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    Catcher in the Rye Author J.D. Salinger Dead at 91

    J.D. Salinger Evening Standard/Getty Images

    J.D. Salinger probably wouldn't want you to read this.

    The devoutly private author of The Catcher in the Rye, who denounced publishing, refused interviews and declined Hollywood's advances to turn his seminal novel of alienation, hunting caps and phonies into a movie, died Wednesday at his longtime New Hampshire hideaway, it was revealed today. He was 91.

    Salinger's signature—and only—novel was published in 1951. The story of Holden Caufield would go on to influence a universe's worth of loner tales and, more darkly, prove a touchstone for John Lennon assassin Mark David Chapman.

    "I'm known as a strange, aloof kind of man," Salinger actually told a newspaper, the New York Times, in 1974. "But all I'm trying to do is trying to protect myself and my work."

    Publishing, Salinger said, was "a terrible invasion of my privacy."

    And so Salinger stopped publishing: not a single novel after Catcher, not a single short-story collection after 1961's Raise High the Roof Beam, Carpenters and Seymour: An Introduction, not a single short story after 1965's "Hapworth 16, 1924." (Click here for an archive of all Salinger stories as published in the New Yorker.)

    According to Hollywood lore, Steven Spielberg, former Miramax mogul Harvey Weinstein and the late legend Billy Wilder were among those who tried, but failed, to secure the movie rights to Catcher.  

    Try though he might, Salinger never truly succeeded at disappearing. His Nine Stories and Franny and Zooey, both story collections, have been name-checked almost as much as Catcher. (Wikipedia's attempt to categorize Catcher's numerous pop-culture references and progeny can be found here.)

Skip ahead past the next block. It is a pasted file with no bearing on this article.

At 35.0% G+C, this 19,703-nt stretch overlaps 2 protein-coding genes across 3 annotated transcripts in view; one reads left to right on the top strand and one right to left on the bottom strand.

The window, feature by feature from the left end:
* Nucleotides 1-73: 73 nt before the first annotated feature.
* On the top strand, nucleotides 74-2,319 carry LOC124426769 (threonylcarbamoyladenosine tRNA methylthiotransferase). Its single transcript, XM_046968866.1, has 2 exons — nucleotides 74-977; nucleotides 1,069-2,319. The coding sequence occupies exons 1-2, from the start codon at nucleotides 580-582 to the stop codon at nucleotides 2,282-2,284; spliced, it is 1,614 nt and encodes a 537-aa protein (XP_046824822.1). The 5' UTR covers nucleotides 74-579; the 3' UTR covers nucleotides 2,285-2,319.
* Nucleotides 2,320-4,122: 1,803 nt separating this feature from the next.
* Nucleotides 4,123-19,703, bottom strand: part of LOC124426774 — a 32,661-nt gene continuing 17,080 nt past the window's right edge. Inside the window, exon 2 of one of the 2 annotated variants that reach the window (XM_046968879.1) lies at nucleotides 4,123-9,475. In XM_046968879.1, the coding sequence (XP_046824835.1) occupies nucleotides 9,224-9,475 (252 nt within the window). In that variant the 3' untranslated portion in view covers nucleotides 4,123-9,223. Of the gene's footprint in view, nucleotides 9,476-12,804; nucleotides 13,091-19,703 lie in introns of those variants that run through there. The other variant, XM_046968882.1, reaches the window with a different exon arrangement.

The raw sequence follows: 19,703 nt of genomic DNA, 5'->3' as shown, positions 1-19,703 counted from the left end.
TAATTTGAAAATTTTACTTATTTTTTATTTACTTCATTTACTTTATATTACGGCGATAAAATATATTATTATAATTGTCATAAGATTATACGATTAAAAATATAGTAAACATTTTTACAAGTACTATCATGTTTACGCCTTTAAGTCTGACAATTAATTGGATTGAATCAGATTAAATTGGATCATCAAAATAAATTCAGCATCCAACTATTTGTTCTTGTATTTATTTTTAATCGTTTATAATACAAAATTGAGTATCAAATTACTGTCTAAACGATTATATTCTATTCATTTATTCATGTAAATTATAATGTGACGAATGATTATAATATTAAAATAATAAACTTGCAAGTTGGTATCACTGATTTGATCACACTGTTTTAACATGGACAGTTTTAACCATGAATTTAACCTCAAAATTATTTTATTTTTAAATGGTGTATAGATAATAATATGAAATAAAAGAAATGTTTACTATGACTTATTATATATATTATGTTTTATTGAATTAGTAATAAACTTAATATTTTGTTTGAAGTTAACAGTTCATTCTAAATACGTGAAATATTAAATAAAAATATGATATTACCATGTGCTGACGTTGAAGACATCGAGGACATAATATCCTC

In late 1980, Catcher forever became associated with delusional—and armed—young men when a camp counselor named Mark David Chapman carried a well-read copy to his deadly encounter with the Beatles' Lennon.  (The Jared Leto-Lindsay Lohan movie Chapter 27 is devoted to Chapman's toxic Holden Caulfield complex.) Just a month later, in 1981, the novel was found in the hotel room of John Hinckley Jr., the would-be assassin of President Ronald Reagan.

    What Salinger thought, if anything, of Chapman and his ilk, we don't know: His last interview, with the Paris Review, appeared in the summer of 1980.

    With Salinger on the sidelines, glimpses of the author came through others' unflattering portraits of him: former lover Joyce Maynard's At Home in the World; and, daughter Margaret Salinger's Dream Catcher: A Memoir.

    In addition to his daughter, Salinger's survivors include a son, the actor Matt Salinger (Captain America).

    (Originally published Jan. 28, 2010, at 12:02 p.m. PT)

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